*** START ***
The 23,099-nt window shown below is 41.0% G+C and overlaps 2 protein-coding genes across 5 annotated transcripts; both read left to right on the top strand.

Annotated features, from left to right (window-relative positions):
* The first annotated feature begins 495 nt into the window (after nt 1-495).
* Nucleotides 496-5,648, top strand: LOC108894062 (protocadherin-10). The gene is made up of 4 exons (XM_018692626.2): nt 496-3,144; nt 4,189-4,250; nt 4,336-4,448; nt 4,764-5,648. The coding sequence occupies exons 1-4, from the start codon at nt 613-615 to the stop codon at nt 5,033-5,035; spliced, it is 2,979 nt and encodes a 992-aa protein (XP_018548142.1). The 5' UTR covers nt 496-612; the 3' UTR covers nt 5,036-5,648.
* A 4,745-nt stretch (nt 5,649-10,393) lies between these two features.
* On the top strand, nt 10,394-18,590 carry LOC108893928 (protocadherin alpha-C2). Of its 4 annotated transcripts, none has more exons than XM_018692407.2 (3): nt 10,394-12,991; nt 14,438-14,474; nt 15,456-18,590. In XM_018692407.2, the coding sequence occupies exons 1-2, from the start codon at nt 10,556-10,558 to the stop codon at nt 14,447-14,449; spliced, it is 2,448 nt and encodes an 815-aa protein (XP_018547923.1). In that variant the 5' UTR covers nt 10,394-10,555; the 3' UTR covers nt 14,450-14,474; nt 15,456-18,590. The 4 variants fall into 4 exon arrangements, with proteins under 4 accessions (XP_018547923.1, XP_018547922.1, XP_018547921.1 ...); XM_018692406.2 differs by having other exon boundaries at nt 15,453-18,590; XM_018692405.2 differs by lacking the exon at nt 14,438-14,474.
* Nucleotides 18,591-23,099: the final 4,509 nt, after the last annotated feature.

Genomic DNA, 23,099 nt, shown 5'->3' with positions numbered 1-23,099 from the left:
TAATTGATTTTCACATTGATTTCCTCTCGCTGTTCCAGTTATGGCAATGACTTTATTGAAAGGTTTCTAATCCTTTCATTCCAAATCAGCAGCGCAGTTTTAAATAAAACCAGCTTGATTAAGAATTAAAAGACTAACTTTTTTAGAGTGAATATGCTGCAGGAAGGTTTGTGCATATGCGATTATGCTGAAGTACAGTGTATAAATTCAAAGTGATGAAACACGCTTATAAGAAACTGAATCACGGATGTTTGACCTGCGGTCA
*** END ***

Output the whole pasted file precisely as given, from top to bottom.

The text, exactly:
The 23,099-nt window shown below is 41.0% G+C and overlaps 2 protein-coding genes across 5 annotated transcripts; both read left to right on the top strand.

Annotated features, from left to right (window-relative positions):
* The first annotated feature begins 495 nt into the window (after nt 1-495).
* Nucleotides 496-5,648, top strand: LOC108894062 (protocadherin-10). The gene is made up of 4 exons (XM_018692626.2): nt 496-3,144; nt 4,189-4,250; nt 4,336-4,448; nt 4,764-5,648. The coding sequence occupies exons 1-4, from the start codon at nt 613-615 to the stop codon at nt 5,033-5,035; spliced, it is 2,979 nt and encodes a 992-aa protein (XP_018548142.1). The 5' UTR covers nt 496-612; the 3' UTR covers nt 5,036-5,648.
* A 4,745-nt stretch (nt 5,649-10,393) lies between these two features.
* On the top strand, nt 10,394-18,590 carry LOC108893928 (protocadherin alpha-C2). Of its 4 annotated transcripts, none has more exons than XM_018692407.2 (3): nt 10,394-12,991; nt 14,438-14,474; nt 15,456-18,590. In XM_018692407.2, the coding sequence occupies exons 1-2, from the start codon at nt 10,556-10,558 to the stop codon at nt 14,447-14,449; spliced, it is 2,448 nt and encodes an 815-aa protein (XP_018547923.1). In that variant the 5' UTR covers nt 10,394-10,555; the 3' UTR covers nt 14,450-14,474; nt 15,456-18,590. The 4 variants fall into 4 exon arrangements, with proteins under 4 accessions (XP_018547923.1, XP_018547922.1, XP_018547921.1 ...); XM_018692406.2 differs by having other exon boundaries at nt 15,453-18,590; XM_018692405.2 differs by lacking the exon at nt 14,438-14,474.
* Nucleotides 18,591-23,099: the final 4,509 nt, after the last annotated feature.

Genomic DNA, 23,099 nt, shown 5'->3' with positions numbered 1-23,099 from the left:
TAATTGATTTTCACATTGATTTCCTCTCGCTGTTCCAGTTATGGCAATGACTTTATTGAAAGGTTTCTAATCCTTTCATTCCAAATCAGCAGCGCAGTTTTAAATAAAACCAGCTTGATTAAGAATTAAAAGACTAACTTTTTTAGAGTGAATATGCTGCAGGAAGGTTTGTGCATATGCGATTATGCTGAAGTACAGTGTATAAATTCAAAGTGATGAAACACGCTTATAAGAAACTGAATCACGGATGTTTGACCTGCGGTCA